Monday, November 05, 2012

The Basics of Organisational Behaviour


A screaming staff beckons deeper investigation (courtesy of Bay Integrated Marketing)

Have you wondered why your colleague is so irritating? Pissed off by a boss who seem to disagree with everything you propose? Or frustrated by a "stubborn" subordinate who only wants to do things his way?

If you hope to improve your working environment (assuming you do not want to quit), it may be useful to consider the three key variables determining how your organisation behaves. These are its Beliefs, Values and Attitudes as represented in the chart below (thanks to Docmo).


Courtesy of docmo

Beliefs  The most basic dimension of organisational behaviour, a belief is an assumed truth, ie a psychological state in which an individual holds a proposition or premise to be true. 

A deep moral or positional view that grounds our identity, beliefs are generated through experience, experimentation, reflection or generalisation.  One's beliefs can also be influenced by external agents who are authorities that hold a canon in specific areas.

Beliefs are fundamental positions rooted deep within our being. They influence our entire world view and shape everything else that we do. As such, changing one's beliefs do require considerable work.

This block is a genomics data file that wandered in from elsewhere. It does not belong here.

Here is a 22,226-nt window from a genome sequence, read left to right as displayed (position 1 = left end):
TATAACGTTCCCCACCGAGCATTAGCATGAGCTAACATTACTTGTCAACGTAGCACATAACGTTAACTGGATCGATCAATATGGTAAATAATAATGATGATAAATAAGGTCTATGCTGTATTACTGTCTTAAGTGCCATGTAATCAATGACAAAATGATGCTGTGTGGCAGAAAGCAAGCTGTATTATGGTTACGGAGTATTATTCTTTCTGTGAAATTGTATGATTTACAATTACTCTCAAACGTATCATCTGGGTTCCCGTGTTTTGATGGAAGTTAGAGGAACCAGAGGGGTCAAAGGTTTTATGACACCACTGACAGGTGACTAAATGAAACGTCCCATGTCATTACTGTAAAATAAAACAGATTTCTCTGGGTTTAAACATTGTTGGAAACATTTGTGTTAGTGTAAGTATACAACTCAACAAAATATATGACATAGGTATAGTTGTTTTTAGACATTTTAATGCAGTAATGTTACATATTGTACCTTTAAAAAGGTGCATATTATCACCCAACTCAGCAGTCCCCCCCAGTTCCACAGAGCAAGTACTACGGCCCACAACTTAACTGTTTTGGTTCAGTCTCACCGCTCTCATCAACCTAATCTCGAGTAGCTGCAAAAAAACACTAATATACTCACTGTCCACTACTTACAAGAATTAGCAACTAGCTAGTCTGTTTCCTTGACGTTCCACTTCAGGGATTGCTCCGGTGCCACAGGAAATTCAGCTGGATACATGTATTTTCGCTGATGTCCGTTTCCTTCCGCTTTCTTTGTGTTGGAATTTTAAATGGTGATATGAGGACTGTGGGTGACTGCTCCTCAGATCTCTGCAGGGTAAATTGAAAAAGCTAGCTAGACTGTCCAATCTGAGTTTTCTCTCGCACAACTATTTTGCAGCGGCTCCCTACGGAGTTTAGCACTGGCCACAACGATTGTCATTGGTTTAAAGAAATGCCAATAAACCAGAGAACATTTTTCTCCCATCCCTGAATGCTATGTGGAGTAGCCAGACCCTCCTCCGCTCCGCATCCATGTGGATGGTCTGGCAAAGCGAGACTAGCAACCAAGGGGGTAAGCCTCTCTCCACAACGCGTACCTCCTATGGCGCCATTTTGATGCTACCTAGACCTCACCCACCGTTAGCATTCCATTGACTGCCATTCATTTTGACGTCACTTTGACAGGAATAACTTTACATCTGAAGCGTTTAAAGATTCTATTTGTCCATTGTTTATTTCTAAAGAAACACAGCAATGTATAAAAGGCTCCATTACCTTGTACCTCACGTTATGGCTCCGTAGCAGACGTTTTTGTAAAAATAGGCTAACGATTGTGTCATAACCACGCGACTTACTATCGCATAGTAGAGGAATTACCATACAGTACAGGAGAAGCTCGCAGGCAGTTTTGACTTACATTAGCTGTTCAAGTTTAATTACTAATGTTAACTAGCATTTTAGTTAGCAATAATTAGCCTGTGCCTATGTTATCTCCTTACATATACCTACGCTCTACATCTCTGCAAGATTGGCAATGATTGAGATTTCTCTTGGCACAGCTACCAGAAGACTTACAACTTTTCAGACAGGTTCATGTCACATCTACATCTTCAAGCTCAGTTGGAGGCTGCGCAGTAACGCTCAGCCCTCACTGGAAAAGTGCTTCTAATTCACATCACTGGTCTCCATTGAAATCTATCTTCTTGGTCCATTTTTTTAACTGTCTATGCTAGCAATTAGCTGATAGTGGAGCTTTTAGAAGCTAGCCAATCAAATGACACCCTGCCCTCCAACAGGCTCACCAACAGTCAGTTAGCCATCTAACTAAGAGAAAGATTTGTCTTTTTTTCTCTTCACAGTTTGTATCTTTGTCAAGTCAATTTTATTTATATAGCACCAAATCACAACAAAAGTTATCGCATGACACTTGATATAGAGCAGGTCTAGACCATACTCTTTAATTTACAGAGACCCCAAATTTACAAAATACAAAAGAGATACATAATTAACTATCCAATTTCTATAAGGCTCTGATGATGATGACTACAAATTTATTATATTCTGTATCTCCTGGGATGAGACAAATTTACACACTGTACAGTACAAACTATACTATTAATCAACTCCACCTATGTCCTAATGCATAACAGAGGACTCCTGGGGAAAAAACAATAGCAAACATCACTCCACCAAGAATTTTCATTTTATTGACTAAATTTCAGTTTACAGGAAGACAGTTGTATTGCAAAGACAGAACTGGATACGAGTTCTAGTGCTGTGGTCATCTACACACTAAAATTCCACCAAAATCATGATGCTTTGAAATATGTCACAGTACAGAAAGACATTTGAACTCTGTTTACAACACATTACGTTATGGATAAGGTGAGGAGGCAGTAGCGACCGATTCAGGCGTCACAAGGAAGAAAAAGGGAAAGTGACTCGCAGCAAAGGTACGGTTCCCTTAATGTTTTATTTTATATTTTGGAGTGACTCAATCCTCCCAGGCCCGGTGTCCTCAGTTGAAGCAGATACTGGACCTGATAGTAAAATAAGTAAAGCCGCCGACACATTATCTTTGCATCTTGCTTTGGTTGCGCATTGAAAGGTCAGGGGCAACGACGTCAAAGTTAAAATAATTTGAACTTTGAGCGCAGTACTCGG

Values  Our values spring from our beliefs. They can be defined as broad global principles that govern appropriate courses of action or outcomes. Shaped by one's moral compass, they govern what's right or wrong in specific contexts, determining one's attitudes and behaviours.

In many organisations, you've probably heard of the term "shared values". These can be explicitly highlighted or implicit in the way certain things are done. Collectively, values decide how employees respond to a particular activity or situation.

Universally, there are several values commonly adopted across different companies. They include integrity, creativity, competitiveness, diligence, resilience, and esprit de corps, amongst others.

Attitudes  Finally, an attitude is a hypothetical construct that is formed from one's beliefs and values. It represents an individual or group's affinity and perspective.

Attitudes can be positive or negative. They are often related to a specific entity, activity or object - ie a person, place, thing, or event. As you'd imagine, the manifestation of your colleague, boss, or subordinate's actions are dependent on their attitudes.

Attitudes comprise three components:  

1) Cognitive, ie the stuff that you believe and think about;  

2) Affective, ie the stuff that affects your feelings and emotions; and  

3) Behavioural, ie the associations that are learned through doing.


To effectively change the culture of any organisation, you need to understand the relationships between your employees' beliefs, values and attitudes. It is counterproductive to set draconian rules to correct behaviours without gaining a deeper insight into why people do what they do based on their deep-rooted beliefs and corresponding values.

Put it another way, one needs to investigate the deep underlying beliefs, values and attitudes of one's employees before any behavioural changes can be effected. This works from an entire workforce down to each and every employee. By studying these causative factors, leaders and managers are better able to shape the way their organisation behaves and drive much needed cultural change.  
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